Evergreen, Edible fruit, Shrubs
Of the more than 200 species of these Australian shrubs, just a few are grown in warmer parts of California and the Southwest. All tolerate aridity, heat, wind, and poor soil but like good drainage. All have slender stems that change direction abruptly and interlace to form dense growth. Some may become leggy, but all respond well to pruning. The common name comes from the flightless bird that eats the small fruits of some species. In North America, fruits are food for many birds and animals. Hummingbirds visit the flowers.
Compact, spreading mound to 3 ft. high and wide. Leaves are about 1 in. long and seem to clasp the stems. Brilliant scarlet, slender-tubed blossoms to 1 in. long provide winter color for 2 to 3 months. Thrives without irrigation.Eremophila maculata
Most widely grown type occurs naturally on flood plains and is more tolerant of moisture and humidity than other species. Variable in habit. Most forms grow to 3 ft. tall and twice as wide, but some are much larger. Narrow leaves are often hairy when young. Heavy winter and spring crop of flowers, with a scattering at other times of year. Blossoms are 1–2 in. long and come in dark red, yellow, orange, or pink, often with dark spotting inside. ‘Aurea’ has lighter green leaves and bears 1-in.-long, unspotted yellow flowers; it grows 3–6 ft. tall and to 10 ft. wide with irrigation. ‘Valentine’ may freeze to the ground in Zones 11 and 12 but will recover. Upright growth 4–5 ft. tall and 5–6 ft. wide. Brilliant rose-red, 1-in.-long blossoms in late winter almost hide the foliage. Leaves have a purplish cast that makes this shrub particularly handsome even when out of bloom.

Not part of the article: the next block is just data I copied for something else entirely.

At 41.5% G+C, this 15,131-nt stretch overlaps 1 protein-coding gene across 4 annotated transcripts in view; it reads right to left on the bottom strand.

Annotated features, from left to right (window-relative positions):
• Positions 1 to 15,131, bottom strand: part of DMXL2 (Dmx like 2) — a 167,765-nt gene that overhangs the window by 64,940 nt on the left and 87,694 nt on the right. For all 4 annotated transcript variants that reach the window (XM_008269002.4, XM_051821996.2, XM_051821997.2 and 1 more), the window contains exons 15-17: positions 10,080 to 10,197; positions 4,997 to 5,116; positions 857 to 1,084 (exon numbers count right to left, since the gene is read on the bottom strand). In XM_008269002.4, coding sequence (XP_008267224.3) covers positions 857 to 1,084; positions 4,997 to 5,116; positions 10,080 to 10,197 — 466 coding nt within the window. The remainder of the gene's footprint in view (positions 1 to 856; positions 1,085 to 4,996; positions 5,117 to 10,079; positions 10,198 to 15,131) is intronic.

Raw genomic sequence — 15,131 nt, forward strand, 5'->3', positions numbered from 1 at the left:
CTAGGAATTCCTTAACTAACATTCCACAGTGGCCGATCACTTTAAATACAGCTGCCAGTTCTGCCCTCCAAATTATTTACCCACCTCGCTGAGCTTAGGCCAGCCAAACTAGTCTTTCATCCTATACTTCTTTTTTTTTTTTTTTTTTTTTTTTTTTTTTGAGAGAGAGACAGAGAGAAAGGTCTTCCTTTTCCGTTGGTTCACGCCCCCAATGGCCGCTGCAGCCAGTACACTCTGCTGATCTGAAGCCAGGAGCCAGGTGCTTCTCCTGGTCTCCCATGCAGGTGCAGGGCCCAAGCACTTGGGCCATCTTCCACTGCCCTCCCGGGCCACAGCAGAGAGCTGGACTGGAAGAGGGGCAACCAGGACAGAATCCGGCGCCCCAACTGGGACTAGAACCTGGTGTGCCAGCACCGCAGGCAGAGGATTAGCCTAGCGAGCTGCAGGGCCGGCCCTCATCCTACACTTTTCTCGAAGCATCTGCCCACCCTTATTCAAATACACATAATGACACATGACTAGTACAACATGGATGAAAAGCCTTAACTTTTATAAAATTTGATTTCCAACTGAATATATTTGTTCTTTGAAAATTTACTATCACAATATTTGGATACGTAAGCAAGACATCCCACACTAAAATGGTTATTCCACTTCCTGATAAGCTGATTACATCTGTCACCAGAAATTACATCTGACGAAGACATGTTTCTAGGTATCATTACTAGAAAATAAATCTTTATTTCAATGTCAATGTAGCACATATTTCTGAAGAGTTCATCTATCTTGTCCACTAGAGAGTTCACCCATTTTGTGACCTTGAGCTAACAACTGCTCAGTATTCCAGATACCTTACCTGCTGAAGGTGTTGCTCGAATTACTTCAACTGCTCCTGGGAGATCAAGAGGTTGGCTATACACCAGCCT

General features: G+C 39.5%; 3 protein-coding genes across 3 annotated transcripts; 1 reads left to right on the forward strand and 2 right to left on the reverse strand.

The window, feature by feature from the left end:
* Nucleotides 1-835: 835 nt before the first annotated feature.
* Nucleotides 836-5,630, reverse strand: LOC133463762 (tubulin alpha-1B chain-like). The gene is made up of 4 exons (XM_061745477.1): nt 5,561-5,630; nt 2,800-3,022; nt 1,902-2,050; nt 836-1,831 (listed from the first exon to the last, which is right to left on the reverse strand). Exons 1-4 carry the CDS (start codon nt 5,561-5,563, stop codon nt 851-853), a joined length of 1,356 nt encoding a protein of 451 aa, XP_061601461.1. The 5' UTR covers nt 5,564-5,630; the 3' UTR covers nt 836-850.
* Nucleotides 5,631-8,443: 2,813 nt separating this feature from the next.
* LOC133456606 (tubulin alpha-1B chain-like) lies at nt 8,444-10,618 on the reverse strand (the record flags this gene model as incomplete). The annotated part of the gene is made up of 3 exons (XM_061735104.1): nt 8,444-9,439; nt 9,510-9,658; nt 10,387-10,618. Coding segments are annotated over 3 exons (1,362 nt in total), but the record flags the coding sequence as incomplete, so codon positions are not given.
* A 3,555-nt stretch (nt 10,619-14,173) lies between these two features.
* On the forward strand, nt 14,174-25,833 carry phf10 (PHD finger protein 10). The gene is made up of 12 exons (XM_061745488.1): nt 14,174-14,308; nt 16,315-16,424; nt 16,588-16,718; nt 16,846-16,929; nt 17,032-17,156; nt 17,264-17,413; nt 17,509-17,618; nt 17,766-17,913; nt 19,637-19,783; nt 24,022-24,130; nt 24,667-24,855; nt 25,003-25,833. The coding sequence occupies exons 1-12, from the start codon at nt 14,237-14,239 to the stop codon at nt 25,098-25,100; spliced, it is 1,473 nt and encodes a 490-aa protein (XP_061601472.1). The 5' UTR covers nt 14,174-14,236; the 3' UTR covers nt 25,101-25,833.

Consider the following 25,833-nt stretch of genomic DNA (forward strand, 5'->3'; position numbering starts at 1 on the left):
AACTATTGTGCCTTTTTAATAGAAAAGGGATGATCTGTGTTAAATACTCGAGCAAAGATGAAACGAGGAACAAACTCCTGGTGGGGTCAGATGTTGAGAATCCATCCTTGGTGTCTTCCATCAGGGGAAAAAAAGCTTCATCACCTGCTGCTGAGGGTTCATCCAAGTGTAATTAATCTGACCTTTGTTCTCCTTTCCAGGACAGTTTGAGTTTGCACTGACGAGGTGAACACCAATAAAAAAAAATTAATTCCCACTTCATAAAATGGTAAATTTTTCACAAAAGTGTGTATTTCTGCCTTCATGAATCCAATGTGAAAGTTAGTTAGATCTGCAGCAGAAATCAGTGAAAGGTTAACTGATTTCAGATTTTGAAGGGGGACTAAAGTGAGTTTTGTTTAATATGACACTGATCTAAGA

Native mostly to Southern California. Broader, more leathery leaves than the species.
Branching stems of this South African perennial make a sprawling clump 1 ft. high, 2–3 ft. wide....
Lightly scented flowers to 3 in. long, soft pink marked with deeper pink, in clusters of 8–12 on...